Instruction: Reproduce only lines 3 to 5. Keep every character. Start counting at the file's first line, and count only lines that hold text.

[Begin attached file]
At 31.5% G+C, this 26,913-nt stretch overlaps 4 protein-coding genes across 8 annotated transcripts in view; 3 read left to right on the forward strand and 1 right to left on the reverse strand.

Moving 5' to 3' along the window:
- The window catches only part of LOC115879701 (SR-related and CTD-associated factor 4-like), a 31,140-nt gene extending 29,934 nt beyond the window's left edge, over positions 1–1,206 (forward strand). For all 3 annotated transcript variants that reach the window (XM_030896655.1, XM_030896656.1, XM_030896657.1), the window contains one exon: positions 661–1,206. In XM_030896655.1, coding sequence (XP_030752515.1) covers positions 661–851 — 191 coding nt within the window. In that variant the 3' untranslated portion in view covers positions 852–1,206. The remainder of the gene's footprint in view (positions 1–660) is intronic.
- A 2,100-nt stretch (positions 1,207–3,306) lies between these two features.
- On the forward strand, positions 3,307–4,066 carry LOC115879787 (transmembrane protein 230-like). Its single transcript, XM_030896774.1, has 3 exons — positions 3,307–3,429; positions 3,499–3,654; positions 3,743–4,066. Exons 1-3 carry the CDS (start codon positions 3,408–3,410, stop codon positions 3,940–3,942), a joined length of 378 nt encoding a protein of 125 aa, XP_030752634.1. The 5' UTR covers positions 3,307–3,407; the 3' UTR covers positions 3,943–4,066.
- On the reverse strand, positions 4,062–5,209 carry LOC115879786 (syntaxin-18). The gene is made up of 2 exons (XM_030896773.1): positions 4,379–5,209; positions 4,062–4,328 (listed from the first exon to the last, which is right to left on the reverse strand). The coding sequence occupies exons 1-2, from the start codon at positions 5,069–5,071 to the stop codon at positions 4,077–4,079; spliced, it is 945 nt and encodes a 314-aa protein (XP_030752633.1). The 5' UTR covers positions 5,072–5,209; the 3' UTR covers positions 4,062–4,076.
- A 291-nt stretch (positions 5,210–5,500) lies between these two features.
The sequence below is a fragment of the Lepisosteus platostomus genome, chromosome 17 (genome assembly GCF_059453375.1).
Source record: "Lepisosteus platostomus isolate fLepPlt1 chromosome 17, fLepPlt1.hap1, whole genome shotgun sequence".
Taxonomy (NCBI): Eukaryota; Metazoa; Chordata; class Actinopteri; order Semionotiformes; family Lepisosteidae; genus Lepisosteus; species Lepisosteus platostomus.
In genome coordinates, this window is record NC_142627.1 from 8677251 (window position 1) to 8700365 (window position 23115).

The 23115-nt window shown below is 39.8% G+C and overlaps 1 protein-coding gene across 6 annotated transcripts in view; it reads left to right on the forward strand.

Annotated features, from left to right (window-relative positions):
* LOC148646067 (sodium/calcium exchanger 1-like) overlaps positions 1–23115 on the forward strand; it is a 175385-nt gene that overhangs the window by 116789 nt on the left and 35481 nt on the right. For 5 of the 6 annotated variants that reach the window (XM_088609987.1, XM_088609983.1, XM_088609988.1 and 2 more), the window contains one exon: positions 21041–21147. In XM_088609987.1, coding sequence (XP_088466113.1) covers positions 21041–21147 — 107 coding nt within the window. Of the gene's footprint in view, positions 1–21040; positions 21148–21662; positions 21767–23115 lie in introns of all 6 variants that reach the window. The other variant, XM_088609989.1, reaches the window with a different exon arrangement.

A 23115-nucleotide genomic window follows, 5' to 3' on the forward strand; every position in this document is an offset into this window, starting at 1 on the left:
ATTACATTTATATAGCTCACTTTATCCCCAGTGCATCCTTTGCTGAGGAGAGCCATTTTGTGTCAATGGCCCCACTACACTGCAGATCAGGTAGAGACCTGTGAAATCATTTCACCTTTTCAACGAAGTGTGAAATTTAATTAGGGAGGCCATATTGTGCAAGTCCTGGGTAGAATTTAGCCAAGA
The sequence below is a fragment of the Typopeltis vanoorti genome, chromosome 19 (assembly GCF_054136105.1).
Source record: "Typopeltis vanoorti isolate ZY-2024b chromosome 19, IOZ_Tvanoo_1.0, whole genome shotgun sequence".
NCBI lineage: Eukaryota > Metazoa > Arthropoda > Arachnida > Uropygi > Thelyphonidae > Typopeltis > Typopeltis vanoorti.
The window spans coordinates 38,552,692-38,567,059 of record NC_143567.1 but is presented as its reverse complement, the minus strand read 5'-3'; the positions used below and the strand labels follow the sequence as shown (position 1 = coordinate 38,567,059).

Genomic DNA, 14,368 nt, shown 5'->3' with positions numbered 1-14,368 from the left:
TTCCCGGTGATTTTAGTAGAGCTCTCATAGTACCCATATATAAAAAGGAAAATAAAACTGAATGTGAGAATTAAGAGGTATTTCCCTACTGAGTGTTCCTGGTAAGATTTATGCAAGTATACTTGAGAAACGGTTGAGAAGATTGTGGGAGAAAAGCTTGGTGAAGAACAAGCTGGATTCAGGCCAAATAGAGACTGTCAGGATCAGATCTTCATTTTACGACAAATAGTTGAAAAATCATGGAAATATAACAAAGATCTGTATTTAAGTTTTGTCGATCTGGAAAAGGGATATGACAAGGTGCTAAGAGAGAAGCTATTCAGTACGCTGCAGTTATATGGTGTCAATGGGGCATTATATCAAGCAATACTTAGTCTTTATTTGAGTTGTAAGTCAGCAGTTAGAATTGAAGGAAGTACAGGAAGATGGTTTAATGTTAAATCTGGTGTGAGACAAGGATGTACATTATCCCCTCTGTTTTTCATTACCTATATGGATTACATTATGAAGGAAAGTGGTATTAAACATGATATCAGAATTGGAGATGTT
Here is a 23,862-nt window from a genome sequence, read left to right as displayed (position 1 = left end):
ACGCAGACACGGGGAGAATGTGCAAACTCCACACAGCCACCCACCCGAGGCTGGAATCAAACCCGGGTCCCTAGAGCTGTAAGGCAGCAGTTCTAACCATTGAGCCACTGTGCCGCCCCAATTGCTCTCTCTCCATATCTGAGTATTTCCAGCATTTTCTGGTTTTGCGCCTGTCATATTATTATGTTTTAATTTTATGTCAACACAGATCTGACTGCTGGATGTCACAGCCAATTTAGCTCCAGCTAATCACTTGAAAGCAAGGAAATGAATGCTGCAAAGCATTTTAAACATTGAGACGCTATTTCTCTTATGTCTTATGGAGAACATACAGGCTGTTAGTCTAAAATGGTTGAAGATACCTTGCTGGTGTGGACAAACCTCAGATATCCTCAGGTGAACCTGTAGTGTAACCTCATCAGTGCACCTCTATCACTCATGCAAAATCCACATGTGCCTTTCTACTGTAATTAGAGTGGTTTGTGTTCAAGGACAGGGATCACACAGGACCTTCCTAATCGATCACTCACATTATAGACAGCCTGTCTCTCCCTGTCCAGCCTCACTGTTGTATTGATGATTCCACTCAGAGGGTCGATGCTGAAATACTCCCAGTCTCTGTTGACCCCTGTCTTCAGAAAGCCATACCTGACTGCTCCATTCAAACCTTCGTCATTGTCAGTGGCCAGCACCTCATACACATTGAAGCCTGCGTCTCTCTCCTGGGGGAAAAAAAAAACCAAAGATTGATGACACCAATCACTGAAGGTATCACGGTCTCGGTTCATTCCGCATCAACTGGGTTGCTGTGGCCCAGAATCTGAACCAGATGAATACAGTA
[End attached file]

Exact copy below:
- The window catches only part of LOC115879701 (SR-related and CTD-associated factor 4-like), a 31,140-nt gene extending 29,934 nt beyond the window's left edge, over positions 1–1,206 (forward strand). For all 3 annotated transcript variants that reach the window (XM_030896655.1, XM_030896656.1, XM_030896657.1), the window contains one exon: positions 661–1,206. In XM_030896655.1, coding sequence (XP_030752515.1) covers positions 661–851 — 191 coding nt within the window. In that variant the 3' untranslated portion in view covers positions 852–1,206. The remainder of the gene's footprint in view (positions 1–660) is intronic.
- A 2,100-nt stretch (positions 1,207–3,306) lies between these two features.
- On the forward strand, positions 3,307–4,066 carry LOC115879787 (transmembrane protein 230-like). Its single transcript, XM_030896774.1, has 3 exons — positions 3,307–3,429; positions 3,499–3,654; positions 3,743–4,066. Exons 1-3 carry the CDS (start codon positions 3,408–3,410, stop codon positions 3,940–3,942), a joined length of 378 nt encoding a protein of 125 aa, XP_030752634.1. The 5' UTR covers positions 3,307–3,407; the 3' UTR covers positions 3,943–4,066.